There are a lot of pretty cool trading desks out there, as we’ve shown on our site previously.But you might say it’s not the size of your monitor that matters, but how you use the information on it.
We wanted to go back to see how trading was done before you could even compare your Bloomberg to anyone else’s.
That is, before Michael Bloomberg was even born.
With the help of images from the Museum of American Finance in New York, we put together a brief, visual history of trading technology, from ticker tape to the present.
That's because half the time, deals would literally be conducted from the curb via hand signals — check it out...
The first stock ticker debuted in November, 1867. It was basically a modified telegraph receiver — someone typed in stock quotes on one end, and they were instantly printed onto the machine's ticker tape at the other. Eventually Thomas Edison patented a better version, and their use exploded.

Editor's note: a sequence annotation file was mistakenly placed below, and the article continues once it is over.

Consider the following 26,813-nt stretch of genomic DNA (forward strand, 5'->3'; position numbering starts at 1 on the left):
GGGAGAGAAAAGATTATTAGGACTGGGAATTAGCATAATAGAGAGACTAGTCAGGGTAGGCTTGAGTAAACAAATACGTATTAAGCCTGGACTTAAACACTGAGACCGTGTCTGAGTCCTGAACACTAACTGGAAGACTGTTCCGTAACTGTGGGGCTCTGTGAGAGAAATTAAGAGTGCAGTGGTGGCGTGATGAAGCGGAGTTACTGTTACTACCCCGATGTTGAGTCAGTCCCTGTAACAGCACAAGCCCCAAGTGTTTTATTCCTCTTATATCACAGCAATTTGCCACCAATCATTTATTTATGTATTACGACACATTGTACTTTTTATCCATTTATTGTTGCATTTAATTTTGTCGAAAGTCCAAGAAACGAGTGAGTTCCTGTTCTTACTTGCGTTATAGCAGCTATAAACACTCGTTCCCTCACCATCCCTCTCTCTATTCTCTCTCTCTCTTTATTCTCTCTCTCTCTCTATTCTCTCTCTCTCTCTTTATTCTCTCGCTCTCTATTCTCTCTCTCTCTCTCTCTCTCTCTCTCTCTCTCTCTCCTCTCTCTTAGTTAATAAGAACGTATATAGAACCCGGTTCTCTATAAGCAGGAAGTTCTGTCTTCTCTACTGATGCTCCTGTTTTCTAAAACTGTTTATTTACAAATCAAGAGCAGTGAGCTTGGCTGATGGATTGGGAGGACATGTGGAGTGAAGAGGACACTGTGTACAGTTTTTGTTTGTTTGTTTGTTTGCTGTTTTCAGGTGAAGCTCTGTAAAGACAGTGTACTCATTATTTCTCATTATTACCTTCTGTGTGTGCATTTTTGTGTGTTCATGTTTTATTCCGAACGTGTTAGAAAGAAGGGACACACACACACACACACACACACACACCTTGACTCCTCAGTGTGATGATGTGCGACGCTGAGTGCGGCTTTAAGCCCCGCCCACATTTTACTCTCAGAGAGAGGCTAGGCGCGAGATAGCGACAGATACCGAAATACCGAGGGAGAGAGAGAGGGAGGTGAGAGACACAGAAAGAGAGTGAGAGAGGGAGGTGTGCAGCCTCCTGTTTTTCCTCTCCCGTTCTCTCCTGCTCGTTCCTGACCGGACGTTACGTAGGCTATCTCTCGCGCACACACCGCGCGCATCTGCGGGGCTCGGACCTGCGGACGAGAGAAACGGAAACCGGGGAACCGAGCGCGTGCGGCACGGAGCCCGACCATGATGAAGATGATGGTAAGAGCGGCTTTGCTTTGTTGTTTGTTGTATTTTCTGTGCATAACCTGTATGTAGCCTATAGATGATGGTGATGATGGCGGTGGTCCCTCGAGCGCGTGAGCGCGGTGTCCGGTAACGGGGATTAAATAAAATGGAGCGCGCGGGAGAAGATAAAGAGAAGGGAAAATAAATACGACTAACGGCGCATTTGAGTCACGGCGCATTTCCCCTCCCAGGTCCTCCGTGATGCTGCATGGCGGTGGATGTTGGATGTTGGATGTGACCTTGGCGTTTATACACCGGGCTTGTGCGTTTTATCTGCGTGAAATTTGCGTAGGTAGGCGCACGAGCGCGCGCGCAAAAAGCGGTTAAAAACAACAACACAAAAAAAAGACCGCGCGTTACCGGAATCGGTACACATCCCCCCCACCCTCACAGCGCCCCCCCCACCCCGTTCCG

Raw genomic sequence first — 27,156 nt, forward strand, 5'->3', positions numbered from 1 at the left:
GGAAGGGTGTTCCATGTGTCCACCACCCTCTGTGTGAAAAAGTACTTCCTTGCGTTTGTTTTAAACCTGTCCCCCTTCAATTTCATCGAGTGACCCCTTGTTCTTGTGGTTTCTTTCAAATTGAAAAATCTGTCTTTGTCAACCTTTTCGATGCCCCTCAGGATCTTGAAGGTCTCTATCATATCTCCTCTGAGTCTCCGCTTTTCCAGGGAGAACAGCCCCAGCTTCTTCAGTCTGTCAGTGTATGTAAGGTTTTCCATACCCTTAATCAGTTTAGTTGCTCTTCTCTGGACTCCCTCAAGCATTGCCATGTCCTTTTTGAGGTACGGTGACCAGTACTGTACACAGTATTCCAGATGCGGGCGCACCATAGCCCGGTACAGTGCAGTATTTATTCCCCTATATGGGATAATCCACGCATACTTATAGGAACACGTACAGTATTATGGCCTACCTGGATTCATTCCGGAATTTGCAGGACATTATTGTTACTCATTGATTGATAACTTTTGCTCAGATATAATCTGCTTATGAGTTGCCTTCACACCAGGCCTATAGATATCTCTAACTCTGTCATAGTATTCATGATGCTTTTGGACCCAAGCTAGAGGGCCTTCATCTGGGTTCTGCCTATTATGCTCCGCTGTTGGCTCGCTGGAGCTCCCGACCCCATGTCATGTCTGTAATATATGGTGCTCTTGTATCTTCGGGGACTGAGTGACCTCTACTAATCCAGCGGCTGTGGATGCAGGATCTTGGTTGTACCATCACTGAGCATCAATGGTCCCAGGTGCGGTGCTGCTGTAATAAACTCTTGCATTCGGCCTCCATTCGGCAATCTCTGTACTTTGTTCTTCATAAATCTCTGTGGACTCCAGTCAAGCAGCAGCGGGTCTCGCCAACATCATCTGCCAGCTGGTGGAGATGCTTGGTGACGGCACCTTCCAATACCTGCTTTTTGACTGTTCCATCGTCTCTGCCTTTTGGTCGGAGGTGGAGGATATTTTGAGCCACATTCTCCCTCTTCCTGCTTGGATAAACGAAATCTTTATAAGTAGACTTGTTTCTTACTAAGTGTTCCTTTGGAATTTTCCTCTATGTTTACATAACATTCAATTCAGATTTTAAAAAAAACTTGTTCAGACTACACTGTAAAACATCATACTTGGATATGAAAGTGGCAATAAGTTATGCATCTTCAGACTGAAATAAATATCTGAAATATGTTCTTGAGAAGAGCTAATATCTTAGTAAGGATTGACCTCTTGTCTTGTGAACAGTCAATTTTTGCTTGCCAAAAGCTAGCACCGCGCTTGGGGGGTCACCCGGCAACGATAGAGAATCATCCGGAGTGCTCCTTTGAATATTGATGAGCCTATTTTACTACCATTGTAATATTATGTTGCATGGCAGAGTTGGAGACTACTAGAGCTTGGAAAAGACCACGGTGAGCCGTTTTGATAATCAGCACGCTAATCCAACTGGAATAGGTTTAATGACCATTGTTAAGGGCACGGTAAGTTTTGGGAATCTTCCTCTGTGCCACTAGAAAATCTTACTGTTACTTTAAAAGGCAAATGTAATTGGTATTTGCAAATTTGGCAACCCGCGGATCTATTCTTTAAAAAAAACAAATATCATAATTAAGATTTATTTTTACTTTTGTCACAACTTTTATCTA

Print advertisement for 'Duke's 'Preferred Stock' Cigarettes.'
In the earliest days, telegraph wires, many of which would have connected tickers, created a virtual canopy above downtown Manhattan.
Photo circa late 19th century.
Ticker tape from Black Tuesday (October 29, 1929), showing the first trades of the historic day. Note the date at the top left and follow the stocks as their prices are quoted.
By 1926, a broad-sheet version had been developed by Dow Jones. Here's a classy Art Deco version with a clipboard.
Ticker tape actually persisted ast late as the 1970s, but improvements inevitably came along. Created in 1932, the Dial Teleregister, you could dial-in a stock and its bid and ask would be displayed.
The industrial version, the quotation board, also killed the first medium used to display stock info: chalkboards.
Here's how it worked. From a central transmitting station in New York City, Teleregister provided data to over 400 boards throughout the country, showing closing, opening, high and low price.
We believe this is one section of the aforementioned Central Transmitting Room that controlled Teleregister prints.
The coolest image we found: a broker's office, circa 1930, at the firm of Benjamin Block & Co., featuring various ticker tape machines and stock quote board. Here is your steampunk Bloomberg terminal.
By the 1970s, things start to get slightly more familiar. Here's Bunker Ramo's video terminal. Bunker Ramo is now owned by Honeywell.
By the eighties, the big time tech player was Quotron. Here's what one of their terminals looked like on Black Monday, October 19, 1987.
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